I wrote this two years ago, when I was traveling a ton and missing my boy. Now I still travel, but not nearly so frequently. And at almost 13 years old, with a new puppy in the house, my senior dog continues to age like fine wine.
When I got Peanut as a puppy, he was an adorable little bundle of fur and I couldn’t bear to be without him. He was fine being alone, with his Kong, after a while, but I still had separation anxiety! He was a quick learner and we did all sorts of fun things together, like tricks and agility, where he ran fast and even beat the full border collies. A silhouette of his ‘sit pretty’ trick was the first logo for Ahimsa Dog Training in 2003.
At 10 years old, Peanut’s officially a senior dog, but he still loves to play along with my clicker games. For example, we recently worked together to teach him to climb up on the bed using a stool, instead of just flying onto the bed. Why? Well, he’s getting older. Sometimes he doesn’t fly onto the bed so much as fly to the bed and then unceremoniously get dumped back onto the floor. Less mobility is a part of aging, and part of what I signed on for when I got a puppy. That said, it sucks to see him hurting and I do whatever I can to help his body work better. For example, I’ll be taking him to Lori Stevens’ seminar on Senior Dogs on July 13. Lori has a great understanding of canine physiology and mental states, too. She is as close to a miracle worker as you can get in real life, so I can’t wait!
The upside of Peanut aging is that he snuggles more, he takes everything in more slowly, and he looks at me longer with his beautiful, soulful eyes. I have always lived more in the moment when I am with him and we work together like we can read minds (we can’t), but now our time together takes on an even more special tone. Every day could be our last together and I savor our time together all the more because it is fleeting. I’m hoping for another 5 years, maybe even 50 (a girl can dream). That said, I can’t count on that time, so I consider time to be precious.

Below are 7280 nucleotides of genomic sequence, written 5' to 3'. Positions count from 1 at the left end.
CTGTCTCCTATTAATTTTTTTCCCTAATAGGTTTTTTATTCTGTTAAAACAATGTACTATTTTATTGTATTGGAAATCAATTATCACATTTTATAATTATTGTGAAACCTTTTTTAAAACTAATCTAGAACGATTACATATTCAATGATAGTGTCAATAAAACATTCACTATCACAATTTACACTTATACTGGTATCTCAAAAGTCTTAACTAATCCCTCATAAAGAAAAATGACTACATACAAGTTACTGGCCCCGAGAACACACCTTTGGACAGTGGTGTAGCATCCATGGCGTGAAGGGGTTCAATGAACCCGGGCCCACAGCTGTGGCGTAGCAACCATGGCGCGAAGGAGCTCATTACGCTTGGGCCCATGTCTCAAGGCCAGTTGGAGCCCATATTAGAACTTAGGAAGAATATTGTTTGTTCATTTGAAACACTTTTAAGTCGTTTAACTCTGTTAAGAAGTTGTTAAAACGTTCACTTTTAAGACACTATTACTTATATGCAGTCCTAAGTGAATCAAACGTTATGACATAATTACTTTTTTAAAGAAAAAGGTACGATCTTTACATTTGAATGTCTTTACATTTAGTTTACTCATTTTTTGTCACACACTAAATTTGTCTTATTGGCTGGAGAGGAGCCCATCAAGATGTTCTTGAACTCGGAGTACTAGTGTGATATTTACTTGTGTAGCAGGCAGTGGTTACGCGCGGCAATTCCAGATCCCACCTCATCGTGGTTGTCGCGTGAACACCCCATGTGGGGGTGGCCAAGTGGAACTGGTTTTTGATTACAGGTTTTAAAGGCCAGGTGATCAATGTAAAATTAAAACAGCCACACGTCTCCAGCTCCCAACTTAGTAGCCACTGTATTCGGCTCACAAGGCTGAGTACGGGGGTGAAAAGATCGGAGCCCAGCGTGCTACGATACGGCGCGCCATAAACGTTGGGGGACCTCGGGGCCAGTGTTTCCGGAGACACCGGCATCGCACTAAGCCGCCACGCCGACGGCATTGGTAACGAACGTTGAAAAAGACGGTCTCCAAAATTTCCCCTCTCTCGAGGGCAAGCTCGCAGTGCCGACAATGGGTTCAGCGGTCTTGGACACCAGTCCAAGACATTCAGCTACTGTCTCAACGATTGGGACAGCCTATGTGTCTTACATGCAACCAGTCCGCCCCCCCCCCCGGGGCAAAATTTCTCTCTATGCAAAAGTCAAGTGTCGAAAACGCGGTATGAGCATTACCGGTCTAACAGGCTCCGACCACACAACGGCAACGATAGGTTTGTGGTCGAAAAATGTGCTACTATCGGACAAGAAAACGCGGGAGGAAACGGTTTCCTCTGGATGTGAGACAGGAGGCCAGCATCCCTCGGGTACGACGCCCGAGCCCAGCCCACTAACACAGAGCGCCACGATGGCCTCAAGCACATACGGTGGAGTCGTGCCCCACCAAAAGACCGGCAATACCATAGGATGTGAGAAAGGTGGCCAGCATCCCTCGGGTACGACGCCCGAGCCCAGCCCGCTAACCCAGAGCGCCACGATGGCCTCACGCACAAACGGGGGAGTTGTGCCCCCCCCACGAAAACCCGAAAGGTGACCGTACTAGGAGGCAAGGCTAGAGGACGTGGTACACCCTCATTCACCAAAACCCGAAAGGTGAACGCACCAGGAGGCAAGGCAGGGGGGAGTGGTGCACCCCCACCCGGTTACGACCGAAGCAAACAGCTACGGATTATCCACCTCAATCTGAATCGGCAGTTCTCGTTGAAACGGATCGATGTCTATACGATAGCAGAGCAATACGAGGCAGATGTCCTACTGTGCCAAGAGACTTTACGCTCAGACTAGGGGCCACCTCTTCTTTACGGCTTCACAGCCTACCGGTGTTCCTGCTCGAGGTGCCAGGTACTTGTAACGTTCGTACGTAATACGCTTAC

Now that he’s a senior dog, I am grateful that I always used force-free training throughout his life. I don’t have to look at him and say that I’m sorry for mistreating him. Yes, of course, I have made some mistakes along the way, but he’s never been popped, jerked, or thrown around. And now he has more freedom and choices than most dogs in the care of humans, because of his training with BAT and my paying attention to his needs.
Peanut was the original BAT dog and, ironically, that means I am not home enough for him. I travel a lot for BAT seminars, and am doing my best to get back home to my canine soulmate as soon as I can. Fortunately, he’s in good hands while I’m gone, but yes, I still have separation anxiety. 🙂 That seemed to ebb away when he was in his middle years, but now it is back in full force.
p.s. Give your (senior) dog a scritch for me. By now, you probably know all of his or her favorite spots.
p.p.s. If you love a senior dog of your own, please post about him/her in the comments.